In my own studies in mice, I find that an effective live HSV-2 vaccine fully protects mice against HSV-2 genital herpes regardless of the anatomic location of where the vaccine is administered to mice (i.e., nostrils, eyes, vagina, or rear footpads; http://www.plosone.org/article/info%3Adoi%2F10.1371%2Fjournal.pone.0017748#pone-0017748-g002).  However, as I indicate above, a more careful analysis does support the interpretation that vaginal immunization with the live HSV-2 vaccine offers slightly (subtly) better protection against HSV-2 vaginal challenge relative to, say, mice that receive a nasal immunization with the live HSV-2 vaccine.  If this seems counterintuitive, just remember that no matter where a mouse is immunized, the predominant route by which HSV-2-specific antibodies and HSV-2-specific T-cells arrive at the scene of the crime (site of HSV-2 invading the vaginal mucosa) is via the bloodstream, and movement / leakage through the blood vessel walls at the site of infection (i.e., site of inflammation).  It is important to remember that inflammation is not an accident, but is a feat of nature / highly orchestrated process by which our bodies get immune components (including antibodies and T-cells) out of our bloodstreams and to locations where a potential infection is in progress.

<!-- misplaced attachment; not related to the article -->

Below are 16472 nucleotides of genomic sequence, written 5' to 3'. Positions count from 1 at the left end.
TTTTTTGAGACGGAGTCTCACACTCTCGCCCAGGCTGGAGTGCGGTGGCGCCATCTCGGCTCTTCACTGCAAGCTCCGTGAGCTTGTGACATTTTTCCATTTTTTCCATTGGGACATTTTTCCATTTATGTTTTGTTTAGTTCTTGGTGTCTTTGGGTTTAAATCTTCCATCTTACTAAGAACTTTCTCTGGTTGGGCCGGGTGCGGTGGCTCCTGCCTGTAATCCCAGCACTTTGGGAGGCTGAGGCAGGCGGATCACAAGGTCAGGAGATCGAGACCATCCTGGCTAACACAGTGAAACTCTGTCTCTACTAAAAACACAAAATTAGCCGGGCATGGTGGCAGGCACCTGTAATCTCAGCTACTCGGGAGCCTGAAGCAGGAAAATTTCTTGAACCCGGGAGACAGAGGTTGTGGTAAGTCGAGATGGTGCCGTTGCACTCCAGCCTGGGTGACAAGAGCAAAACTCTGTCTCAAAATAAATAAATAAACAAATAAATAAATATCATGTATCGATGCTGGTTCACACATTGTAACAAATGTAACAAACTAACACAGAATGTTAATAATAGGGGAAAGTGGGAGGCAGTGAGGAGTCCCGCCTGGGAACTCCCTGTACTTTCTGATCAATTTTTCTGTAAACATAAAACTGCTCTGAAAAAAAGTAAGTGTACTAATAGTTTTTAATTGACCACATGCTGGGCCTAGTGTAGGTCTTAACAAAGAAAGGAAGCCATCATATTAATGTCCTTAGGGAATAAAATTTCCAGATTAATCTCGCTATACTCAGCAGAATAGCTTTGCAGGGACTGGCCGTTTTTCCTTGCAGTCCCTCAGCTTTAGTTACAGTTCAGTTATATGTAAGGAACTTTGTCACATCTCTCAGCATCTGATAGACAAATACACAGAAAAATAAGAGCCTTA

Bottom line:  I don’t think the anatomic location of a HSV-2 vaccine relative to which limb is injected is super-critical.  In contrast, I believe that the precise collection of antigens / formulation of a HSV-2 vaccine will be critically important in differentiating effective versus ineffectual vaccines.  Likewise, for whole HSV-2 viral vaccines such as ACAM-529, it may be very relevant to inject the vaccine into the skin where HSV-2-susceptible cells clearly reside.  While an intramuscular injection of ACAM-529 may be equally effective, it would be relevant to explicitly test this in people immunized with ACAM-529 by the intramuscular route versus the more certain intradermal route (where HSV-2-susceptible cells clearly reside).

– Bill H.